Mitchell C. Motu Wins Federal Court Motion to Dismiss for U.S. Bank
Facts: On April 10, 2019, Plaintiff entered the U.S. Bank branch located in Torrance, California attempting to cash a large post-dated check. After a brief investigation, the Branch Manager concluded that the transaction was potentially fraudulent due to irregular transactions associated with the account, as well as suspicious behavior by Plaintiff. It was later determined that the writer of the post-dated check, Plaintiff’s father, had passed away after writing the check.
Armed with this information, and in light of the implications with the check writer’s estate, the Branch Manager requested Plaintiff produce probate documents demonstrating her beneficiary status—the concern being that Plaintiff could be attempting to defraud the estate.
Plaintiff alleged that the only reason the Branch Manager refused to release the funds was because she was an African American. She filed a Complaint in Federal Court alleging intentional discrimination under 42 U.S.C 1981, Unruh Act claims, Negligent Infliction of Emotional Distress, and Intentional Infliction of Emotional Distress.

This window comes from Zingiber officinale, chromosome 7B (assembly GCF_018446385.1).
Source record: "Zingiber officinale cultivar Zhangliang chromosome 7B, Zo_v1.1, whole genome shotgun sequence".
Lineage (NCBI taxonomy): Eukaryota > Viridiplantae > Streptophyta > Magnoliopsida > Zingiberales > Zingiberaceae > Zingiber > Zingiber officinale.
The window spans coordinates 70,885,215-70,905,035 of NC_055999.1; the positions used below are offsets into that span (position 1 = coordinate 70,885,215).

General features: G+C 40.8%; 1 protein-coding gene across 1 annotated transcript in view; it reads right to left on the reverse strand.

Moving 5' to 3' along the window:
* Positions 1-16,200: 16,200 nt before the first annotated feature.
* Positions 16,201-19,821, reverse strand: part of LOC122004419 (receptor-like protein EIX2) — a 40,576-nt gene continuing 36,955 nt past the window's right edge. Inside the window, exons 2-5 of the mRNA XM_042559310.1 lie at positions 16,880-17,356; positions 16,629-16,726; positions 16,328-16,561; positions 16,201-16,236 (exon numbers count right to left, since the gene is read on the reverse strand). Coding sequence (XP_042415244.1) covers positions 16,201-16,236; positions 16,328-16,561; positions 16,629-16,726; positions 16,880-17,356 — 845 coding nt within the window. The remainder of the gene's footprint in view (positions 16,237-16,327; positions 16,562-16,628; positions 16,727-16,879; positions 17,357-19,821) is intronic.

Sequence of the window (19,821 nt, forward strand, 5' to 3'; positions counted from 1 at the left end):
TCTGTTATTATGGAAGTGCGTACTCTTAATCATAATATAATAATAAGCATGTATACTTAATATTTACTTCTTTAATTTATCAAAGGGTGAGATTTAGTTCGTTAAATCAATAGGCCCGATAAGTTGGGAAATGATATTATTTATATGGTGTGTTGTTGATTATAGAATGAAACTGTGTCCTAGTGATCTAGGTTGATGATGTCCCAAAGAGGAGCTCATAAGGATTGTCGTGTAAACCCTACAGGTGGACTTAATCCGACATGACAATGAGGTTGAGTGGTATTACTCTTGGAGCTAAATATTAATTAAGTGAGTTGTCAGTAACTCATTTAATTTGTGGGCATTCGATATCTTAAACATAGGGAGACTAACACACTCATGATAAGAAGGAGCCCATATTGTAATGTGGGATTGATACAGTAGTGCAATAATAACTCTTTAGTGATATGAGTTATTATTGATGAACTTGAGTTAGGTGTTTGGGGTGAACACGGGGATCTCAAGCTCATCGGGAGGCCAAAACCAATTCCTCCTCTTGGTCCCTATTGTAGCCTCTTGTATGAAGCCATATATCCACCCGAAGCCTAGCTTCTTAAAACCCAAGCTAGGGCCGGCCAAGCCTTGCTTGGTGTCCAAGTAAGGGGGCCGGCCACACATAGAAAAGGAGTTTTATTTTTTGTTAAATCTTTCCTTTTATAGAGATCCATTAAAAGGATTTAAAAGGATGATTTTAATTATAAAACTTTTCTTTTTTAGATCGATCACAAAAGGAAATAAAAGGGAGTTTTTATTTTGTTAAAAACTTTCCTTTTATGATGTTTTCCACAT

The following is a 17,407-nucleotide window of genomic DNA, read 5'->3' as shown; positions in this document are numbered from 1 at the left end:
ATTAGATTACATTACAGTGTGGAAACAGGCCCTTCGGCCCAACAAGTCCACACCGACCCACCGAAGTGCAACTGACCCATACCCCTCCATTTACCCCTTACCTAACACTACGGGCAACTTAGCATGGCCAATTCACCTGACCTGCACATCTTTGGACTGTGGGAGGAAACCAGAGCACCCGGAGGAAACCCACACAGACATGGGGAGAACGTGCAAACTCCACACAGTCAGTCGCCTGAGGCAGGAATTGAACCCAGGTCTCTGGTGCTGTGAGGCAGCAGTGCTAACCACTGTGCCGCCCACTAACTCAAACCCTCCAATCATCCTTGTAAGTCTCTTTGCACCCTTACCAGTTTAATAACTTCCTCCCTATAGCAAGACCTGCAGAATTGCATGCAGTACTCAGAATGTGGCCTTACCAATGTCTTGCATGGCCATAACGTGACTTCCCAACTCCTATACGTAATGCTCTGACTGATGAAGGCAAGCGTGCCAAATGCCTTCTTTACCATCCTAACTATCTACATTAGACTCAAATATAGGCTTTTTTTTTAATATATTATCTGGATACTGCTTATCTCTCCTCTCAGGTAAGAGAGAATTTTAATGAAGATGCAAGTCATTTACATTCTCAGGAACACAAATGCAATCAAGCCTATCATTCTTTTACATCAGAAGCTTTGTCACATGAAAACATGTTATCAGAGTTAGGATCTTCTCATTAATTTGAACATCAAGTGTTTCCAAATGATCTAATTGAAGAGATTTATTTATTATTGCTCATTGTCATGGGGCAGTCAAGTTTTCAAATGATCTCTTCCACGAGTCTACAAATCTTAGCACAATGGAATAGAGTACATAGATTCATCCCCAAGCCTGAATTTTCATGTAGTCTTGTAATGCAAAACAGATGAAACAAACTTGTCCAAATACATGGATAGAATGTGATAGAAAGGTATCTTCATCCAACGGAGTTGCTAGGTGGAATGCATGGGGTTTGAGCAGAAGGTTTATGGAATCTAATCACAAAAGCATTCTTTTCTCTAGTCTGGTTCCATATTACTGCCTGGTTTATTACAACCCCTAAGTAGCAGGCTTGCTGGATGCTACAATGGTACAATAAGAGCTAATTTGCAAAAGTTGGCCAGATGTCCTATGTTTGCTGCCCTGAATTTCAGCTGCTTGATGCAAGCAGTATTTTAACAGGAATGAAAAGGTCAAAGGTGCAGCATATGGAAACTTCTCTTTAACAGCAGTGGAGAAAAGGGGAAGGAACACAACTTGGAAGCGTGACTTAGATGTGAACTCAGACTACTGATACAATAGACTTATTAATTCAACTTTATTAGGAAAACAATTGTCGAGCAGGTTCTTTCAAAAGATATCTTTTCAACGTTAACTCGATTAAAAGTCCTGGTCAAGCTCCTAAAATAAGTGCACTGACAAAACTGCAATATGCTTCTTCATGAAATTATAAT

Strategy: Mitch Motu recognized important factual deficiencies in Plaintiff’s Complaint that made it vulnerable to a Rule 12(b)(6) Motion to Dismiss. Specifically, the many indicators of potential fraud motivated U.S. Bank’s decision to temporarily withhold the funds, not Plaintiff’s race. Additionally, Plaintiff’s own Complaint set forth facts sufficient for the Court to make this determination and find for U.S. Bank as a matter of law. Consequently, we would argue any amendment to the Complaint would be futile.
If successful, this Motion would extricate U.S. Bank from the action at the pleadings stage, saving them significant costs associated with drawn-out litigation.
Outcome: The Court granted U.S. Bank’s Motion to Dismiss, finding that Plaintiff’s Complaint failed to set forth facts sufficient to support a Civil Discrimination or Unruh Act claim. More importantly, the Court agreed that the deficiencies in Plaintiff’s Complaint could not be rectified via amendment. The Complaint was dismissed outright at the pleadings stage